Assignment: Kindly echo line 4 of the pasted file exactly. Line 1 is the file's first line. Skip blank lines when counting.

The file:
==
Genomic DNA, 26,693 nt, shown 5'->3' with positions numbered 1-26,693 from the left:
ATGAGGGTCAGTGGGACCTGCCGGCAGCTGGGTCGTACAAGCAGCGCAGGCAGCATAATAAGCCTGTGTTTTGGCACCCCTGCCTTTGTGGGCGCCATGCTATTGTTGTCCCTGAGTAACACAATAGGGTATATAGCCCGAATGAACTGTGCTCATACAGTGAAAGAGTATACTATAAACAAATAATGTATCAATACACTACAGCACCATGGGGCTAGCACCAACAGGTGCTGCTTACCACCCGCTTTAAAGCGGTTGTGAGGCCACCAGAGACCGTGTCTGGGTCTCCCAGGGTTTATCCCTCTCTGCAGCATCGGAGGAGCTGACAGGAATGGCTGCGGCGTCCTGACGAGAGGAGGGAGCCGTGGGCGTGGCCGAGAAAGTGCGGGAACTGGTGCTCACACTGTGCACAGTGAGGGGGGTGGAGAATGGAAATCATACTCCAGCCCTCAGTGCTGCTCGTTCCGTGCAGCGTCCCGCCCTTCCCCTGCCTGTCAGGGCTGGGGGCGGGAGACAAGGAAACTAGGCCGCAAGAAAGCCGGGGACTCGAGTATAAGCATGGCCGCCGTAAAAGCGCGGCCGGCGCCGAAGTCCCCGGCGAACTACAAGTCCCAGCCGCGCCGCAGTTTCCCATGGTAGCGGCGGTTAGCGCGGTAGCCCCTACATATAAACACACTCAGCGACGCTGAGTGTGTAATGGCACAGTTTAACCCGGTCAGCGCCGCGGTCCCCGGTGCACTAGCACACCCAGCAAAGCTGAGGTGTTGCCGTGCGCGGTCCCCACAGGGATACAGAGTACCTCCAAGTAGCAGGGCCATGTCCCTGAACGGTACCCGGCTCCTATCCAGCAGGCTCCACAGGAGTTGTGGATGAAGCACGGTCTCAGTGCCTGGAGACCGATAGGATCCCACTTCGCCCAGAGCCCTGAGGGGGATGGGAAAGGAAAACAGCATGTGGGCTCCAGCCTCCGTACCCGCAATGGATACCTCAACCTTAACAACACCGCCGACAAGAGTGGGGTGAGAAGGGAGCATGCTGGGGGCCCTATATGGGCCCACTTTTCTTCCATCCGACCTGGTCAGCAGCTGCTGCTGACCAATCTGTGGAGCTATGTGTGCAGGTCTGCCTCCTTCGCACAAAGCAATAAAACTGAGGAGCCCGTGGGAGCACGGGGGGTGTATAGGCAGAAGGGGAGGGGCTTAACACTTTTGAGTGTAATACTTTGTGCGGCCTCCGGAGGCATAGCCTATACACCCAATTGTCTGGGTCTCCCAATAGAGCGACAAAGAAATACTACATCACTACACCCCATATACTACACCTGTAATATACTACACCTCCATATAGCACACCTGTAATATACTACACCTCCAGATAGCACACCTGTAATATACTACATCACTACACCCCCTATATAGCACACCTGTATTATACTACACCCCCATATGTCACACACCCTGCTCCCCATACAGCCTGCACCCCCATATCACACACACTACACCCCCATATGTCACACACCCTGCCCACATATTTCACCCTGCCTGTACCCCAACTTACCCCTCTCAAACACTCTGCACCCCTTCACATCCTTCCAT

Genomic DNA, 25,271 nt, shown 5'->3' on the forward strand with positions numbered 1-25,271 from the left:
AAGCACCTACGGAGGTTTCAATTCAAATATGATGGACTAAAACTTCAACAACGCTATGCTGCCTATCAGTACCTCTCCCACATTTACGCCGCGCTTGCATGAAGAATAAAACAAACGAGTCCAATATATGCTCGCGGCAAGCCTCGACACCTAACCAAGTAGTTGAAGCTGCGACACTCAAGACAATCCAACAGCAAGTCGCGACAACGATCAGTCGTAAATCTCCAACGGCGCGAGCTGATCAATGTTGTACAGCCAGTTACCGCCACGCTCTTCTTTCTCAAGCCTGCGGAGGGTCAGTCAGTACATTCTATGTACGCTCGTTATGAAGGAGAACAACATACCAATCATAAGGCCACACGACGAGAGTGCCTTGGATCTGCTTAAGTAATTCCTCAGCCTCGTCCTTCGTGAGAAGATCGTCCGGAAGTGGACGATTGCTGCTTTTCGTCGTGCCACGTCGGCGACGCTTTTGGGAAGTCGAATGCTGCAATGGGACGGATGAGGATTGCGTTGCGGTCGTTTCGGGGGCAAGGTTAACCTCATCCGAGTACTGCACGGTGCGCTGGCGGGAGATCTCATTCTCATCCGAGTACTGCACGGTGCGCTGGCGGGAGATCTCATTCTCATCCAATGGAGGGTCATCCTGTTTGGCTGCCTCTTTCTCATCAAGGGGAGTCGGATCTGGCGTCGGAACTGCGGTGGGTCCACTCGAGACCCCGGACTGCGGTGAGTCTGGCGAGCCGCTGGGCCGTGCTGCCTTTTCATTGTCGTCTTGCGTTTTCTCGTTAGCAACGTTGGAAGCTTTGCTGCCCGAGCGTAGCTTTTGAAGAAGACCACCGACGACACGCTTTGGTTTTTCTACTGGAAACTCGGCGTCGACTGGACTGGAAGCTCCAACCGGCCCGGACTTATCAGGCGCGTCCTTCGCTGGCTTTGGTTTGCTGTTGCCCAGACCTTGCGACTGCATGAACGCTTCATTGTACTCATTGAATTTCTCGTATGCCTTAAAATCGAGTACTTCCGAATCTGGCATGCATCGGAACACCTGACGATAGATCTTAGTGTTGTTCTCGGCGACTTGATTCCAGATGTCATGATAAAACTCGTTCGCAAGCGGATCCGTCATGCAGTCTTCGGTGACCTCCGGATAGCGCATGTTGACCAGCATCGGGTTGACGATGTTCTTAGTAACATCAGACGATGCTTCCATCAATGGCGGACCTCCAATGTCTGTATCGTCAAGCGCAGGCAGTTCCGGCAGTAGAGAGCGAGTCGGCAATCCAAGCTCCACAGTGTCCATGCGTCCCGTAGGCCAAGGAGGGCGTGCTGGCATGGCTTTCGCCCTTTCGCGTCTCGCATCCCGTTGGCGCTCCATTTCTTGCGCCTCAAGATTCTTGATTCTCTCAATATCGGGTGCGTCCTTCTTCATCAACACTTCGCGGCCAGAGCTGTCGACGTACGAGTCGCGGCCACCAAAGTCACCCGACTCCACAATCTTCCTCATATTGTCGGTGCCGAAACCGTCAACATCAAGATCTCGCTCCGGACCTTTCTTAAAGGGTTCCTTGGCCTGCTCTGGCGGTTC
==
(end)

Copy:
AAGCACCTACGGAGGTTTCAATTCAAATATGATGGACTAAAACTTCAACAACGCTATGCTGCCTATCAGTACCTCTCCCACATTTACGCCGCGCTTGCATGAAGAATAAAACAAACGAGTCCAATATATGCTCGCGGCAAGCCTCGACACCTAACCAAGTAGTTGAAGCTGCGACACTCAAGACAATCCAACAGCAAGTCGCGACAACGATCAGTCGTAAATCTCCAACGGCGCGAGCTGATCAATGTTGTACAGCCAGTTACCGCCACGCTCTTCTTTCTCAAGCCTGCGGAGGGTCAGTCAGTACATTCTATGTACGCTCGTTATGAAGGAGAACAACATACCAATCATAAGGCCACACGACGAGAGTGCCTTGGATCTGCTTAAGTAATTCCTCAGCCTCGTCCTTCGTGAGAAGATCGTCCGGAAGTGGACGATTGCTGCTTTTCGTCGTGCCACGTCGGCGACGCTTTTGGGAAGTCGAATGCTGCAATGGGACGGATGAGGATTGCGTTGCGGTCGTTTCGGGGGCAAGGTTAACCTCATCCGAGTACTGCACGGTGCGCTGGCGGGAGATCTCATTCTCATCCGAGTACTGCACGGTGCGCTGGCGGGAGATCTCATTCTCATCCAATGGAGGGTCATCCTGTTTGGCTGCCTCTTTCTCATCAAGGGGAGTCGGATCTGGCGTCGGAACTGCGGTGGGTCCACTCGAGACCCCGGACTGCGGTGAGTCTGGCGAGCCGCTGGGCCGTGCTGCCTTTTCATTGTCGTCTTGCGTTTTCTCGTTAGCAACGTTGGAAGCTTTGCTGCCCGAGCGTAGCTTTTGAAGAAGACCACCGACGACACGCTTTGGTTTTTCTACTGGAAACTCGGCGTCGACTGGACTGGAAGCTCCAACCGGCCCGGACTTATCAGGCGCGTCCTTCGCTGGCTTTGGTTTGCTGTTGCCCAGACCTTGCGACTGCATGAACGCTTCATTGTACTCATTGAATTTCTCGTATGCCTTAAAATCGAGTACTTCCGAATCTGGCATGCATCGGAACACCTGACGATAGATCTTAGTGTTGTTCTCGGCGACTTGATTCCAGATGTCATGATAAAACTCGTTCGCAAGCGGATCCGTCATGCAGTCTTCGGTGACCTCCGGATAGCGCATGTTGACCAGCATCGGGTTGACGATGTTCTTAGTAACATCAGACGATGCTTCCATCAATGGCGGACCTCCAATGTCTGTATCGTCAAGCGCAGGCAGTTCCGGCAGTAGAGAGCGAGTCGGCAATCCAAGCTCCACAGTGTCCATGCGTCCCGTAGGCCAAGGAGGGCGTGCTGGCATGGCTTTCGCCCTTTCGCGTCTCGCATCCCGTTGGCGCTCCATTTCTTGCGCCTCAAGATTCTTGATTCTCTCAATATCGGGTGCGTCCTTCTTCATCAACACTTCGCGGCCAGAGCTGTCGACGTACGAGTCGCGGCCACCAAAGTCACCCGACTCCACAATCTTCCTCATATTGTCGGTGCCGAAACCGTCAACATCAAGATCTCGCTCCGGACCTTTCTTAAAGGGTTCCTTGGCCTGCTCTGGCGGTTC